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Roberto Donna was talking a lot of trash for someone whose debut appearance last year on Iron Chef America inspired the Toronto Sun to opine, “We haven’t seen such poor time management since the Philadelphia Eagles had the ball in the last two minutes of the Super Bowl.” Despite finishing only two of the required five dishes in a March 2005 showdown with Japanese Iron Chef Masaharu Morimoto—apparently the first challenger in the history of the show not to plate the minimum number of dishes—Donna was flashing some hammy, good-natured Italian bravado Sunday night at the Galleria, across the street from Donna’s Galileo, where a sold-out crowd gathered to watch the rematch between the celebrity chefs.
Donna’s staff sported all-black Iron Chef rematch T-shirts for the occasion. On the back of the shirts was a quote from Donna: “I’m coming to get you, Morimoto!” Later, during an early break in the taped program, shown on three large-screen TVs in the middle of the Galleria’s massive, multi-story atrium, Donna summarized his Kitchen Stadium performance up to that point: “If I did the same thing the first time, it would be a different story,” he said. “I wouldn’t be here, ’cause there wouldn’t be any revenge.” The implication, lying there as still as the whole roasted suckling pigs on the buffet table, was that Donna would have mopped the floor with his Japanese counterpart had he just prepared the first time around.
The build-up to the Iron Chef America screening was equally full of beery chest-thumping for Donna. A taped segment featured local toques who either bragged on the hometown boy or ribbed him for his limp performance last year with scallops, the “secret ingredient” in the first battle between Donna and Morimoto. Of course, for all I could tell, the local chefs could have been encouraging Donna to carve Morimoto up into small bits of sashimi; the audio on the taped segment was practically unintelligible—and chef Jeffrey Buben, his face strangely covered by shadows in the video, looked like he was answering probing questions about the tobacco industry instead of toasting Donna.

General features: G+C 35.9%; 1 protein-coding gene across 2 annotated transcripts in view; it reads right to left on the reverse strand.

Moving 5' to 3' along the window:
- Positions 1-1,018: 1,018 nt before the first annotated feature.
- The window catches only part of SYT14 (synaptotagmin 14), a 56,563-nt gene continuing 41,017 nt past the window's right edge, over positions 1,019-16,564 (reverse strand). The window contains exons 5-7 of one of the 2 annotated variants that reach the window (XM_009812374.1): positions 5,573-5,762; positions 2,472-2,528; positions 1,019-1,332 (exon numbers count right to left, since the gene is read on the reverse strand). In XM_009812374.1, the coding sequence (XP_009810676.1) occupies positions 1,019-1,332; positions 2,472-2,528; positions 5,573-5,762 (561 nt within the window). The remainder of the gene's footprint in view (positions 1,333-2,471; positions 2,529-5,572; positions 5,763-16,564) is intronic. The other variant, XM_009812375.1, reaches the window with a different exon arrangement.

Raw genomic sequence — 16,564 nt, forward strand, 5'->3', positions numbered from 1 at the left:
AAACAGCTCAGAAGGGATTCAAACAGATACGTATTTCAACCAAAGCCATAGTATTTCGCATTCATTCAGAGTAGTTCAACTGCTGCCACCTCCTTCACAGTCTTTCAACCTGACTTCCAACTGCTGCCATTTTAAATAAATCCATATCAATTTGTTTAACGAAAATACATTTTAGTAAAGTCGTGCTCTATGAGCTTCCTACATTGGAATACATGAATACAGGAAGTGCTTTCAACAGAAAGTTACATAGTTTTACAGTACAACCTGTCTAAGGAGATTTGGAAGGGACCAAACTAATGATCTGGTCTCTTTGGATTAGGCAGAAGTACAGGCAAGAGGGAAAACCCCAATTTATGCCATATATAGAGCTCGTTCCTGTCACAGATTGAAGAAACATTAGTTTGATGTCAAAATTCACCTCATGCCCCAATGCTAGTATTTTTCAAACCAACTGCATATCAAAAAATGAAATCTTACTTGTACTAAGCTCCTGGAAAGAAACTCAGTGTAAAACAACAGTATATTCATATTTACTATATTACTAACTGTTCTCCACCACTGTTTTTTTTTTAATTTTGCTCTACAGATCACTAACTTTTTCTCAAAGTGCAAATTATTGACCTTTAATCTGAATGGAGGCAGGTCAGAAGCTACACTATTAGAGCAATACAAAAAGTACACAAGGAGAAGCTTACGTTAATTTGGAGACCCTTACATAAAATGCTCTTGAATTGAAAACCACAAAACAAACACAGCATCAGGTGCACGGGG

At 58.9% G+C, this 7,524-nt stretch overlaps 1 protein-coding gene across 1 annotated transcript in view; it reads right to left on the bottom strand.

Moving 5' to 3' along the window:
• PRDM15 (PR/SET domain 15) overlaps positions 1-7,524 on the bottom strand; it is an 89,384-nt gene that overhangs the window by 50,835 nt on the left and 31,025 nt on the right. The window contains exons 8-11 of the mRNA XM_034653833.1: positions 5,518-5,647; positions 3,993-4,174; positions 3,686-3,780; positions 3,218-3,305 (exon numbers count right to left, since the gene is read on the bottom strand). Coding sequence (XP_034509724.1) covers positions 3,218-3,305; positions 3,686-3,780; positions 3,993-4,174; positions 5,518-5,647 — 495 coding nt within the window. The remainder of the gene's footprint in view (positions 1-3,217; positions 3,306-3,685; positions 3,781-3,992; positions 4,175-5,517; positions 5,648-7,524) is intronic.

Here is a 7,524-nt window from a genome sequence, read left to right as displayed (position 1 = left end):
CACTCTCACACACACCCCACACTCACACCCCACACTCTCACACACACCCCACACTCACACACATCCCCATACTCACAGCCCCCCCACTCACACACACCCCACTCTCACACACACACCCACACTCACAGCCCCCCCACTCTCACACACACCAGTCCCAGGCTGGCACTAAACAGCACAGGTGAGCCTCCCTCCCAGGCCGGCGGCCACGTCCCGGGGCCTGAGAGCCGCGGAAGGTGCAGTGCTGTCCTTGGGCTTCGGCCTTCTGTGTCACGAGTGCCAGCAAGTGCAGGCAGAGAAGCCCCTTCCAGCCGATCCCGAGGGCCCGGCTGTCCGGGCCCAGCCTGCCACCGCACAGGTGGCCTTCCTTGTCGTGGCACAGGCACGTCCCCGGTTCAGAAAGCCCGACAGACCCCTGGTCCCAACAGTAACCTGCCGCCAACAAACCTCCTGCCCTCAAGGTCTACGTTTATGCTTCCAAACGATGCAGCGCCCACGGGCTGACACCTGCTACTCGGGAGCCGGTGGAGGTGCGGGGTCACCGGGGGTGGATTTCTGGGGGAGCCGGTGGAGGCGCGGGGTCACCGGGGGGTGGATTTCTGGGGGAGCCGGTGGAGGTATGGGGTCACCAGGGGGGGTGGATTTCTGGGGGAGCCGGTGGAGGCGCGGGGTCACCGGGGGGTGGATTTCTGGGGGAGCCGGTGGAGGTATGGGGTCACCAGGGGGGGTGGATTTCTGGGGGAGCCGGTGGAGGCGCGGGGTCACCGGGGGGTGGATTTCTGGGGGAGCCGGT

Dressed in whites and a long apron that hung from his ample belly, Donna lorded above the main dining area from his perch on the landing of the grand staircase. Microphone in hand, he auctioned off items for the Share Our Strength, an anti-hunger nonprofit (a dinner for 20, to be prepared by Donna, Michel Richard, Jeff Tunks, and Kaz Okochi, went for $6,000); he commented on the proceedings inside Kitchen Stadium (“She hates everything I cook,” Donna said of Asian food writer and Iron Chef judge Akiko Katayama, foreshadowing a second defeat for the chef); and he cracked jokes, as when he introduced the final, 15-minute cooking segment by saying, “This part of the show gets funny. It’s time to panic.”
Donna didn’t seem to panic much when another mollusk was revealed as the secret ingredient: squid. In fact, the chef tripled his output from last year, turning out six mostly Italian-accented squid dishes with the help of Galileo executive chef Amy Brandwein. Their highlights included a ravioli-like stuffed squid and a squid-ink-blackened tin of Israeli couscous that was prepared to look like black Russian caviar. Even Katayama was impressed with Donna’s creations.
But were the dishes good enough to “get” Morimoto this time? Let’s just say this for the people who have yet to watch the episode, which will air five more times this week on the Food Network: When the winner was announced, the Galleria crowd rose to its feet, streamers were shot over Donna’s head, and someone queued up Queen’s “We Are the Champions” over the loudspeakers.